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Thursday, September 13, 2012

Tour Stop and Book Review: Written in the Ashes by K.Hollan Van Zandt

Publisher: Balboa Press
Genre: HF
Trade Paperback, 416 pages
Book Source:
My Rating: 90/100

From the Tour Home Page:

Who burned the Great Library of Alexandria?
When the Roman Empire collapses in the 5th century, the city of Alexandria, Egypt is plagued with unrest. Paganism is declared punishable by death and the populace splinters in religious upheaval.
Hannah, a beautiful Jewish shepherd girl is abducted from her home in the mountains of Sinai and sold as a slave in Alexandria to Alizar, an alchemist and successful vintner. Her rapturous singing voice destines her to become the most celebrated bard in the Great Library.
Meanwhile, the city’s bishop, Cyril, rises in power as his priests roam the streets persecuting the pagans. But while most citizens submit, a small resistance fights for justice.
Hypatia, the library’s charismatic headmistress, summons her allies to protect the world’s knowledge from the escalating violence. Risking his life, his family, and his hard-earned fortune, Alizar leads the conspiracy by secretly copying the library’s treasured manuscripts and smuggling them to safety.
When Hannah becomes the bishop’s target, she is sequestered across the harbor in the Temple of Isis. But an ancient ceremonial rite between a monk and priestess inside the Pharos lighthouse ignites a forbidden passion.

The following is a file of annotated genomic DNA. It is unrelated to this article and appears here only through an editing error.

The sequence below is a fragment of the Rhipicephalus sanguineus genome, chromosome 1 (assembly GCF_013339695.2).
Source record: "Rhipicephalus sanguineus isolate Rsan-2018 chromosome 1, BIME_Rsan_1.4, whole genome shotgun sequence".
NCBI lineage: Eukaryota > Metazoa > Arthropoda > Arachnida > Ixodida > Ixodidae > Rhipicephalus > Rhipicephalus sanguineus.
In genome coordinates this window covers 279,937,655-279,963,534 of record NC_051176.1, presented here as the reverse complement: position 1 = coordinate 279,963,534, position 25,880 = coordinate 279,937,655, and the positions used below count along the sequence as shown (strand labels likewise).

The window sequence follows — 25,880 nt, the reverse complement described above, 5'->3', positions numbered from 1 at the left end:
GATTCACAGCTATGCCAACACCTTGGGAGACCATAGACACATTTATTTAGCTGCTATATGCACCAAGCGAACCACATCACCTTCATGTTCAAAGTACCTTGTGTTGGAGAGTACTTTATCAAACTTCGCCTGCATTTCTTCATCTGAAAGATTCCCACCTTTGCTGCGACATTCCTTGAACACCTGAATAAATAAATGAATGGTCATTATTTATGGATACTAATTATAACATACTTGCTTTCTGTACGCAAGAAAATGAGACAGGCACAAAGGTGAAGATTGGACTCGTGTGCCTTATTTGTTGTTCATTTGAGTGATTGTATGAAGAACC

Torn between the men she loves, Hannah must undertake a quest to the lost oracles of Delfi and Amun-Ra to find the one thing powerful enough to protect the pagans: The Emerald Tablet.
Meanwhile, the Christians siege the city, exile the Jews, and fight the dwindling pagan resistance as the Great Library crumbles.
But not everything is lost. . .

My Thoughts:

Written in the Ashes is about how attitudes towards paganism changed, as a result of a rising tide of Christianity,  in the Great city of Alexandria, thus possibly dooming the Great Library and it’s head librarian Hypatia.  Early Christianity was not a tolerant religion and certainly couldn’t abide by intelligent outspoken women.  Therefore, Hypatia was an easy target for radical Christian leaders in Egypt.  Hypatia was a philosopher, and strove to expand mankind’s knowledge by making copies of every strip of text that found it’s way to Alexanderia, and keeping them safely in the Great Library.  Unfortunately, the Great Librbay was ultimately destroyed and with it the hopes for survivial of all the pagan religigons that were in Alexandria at that time.  All of this is of course supposition on the part of the author, however to me it made perfect sense and a great vehicle for what this book was truly about; to me anyway.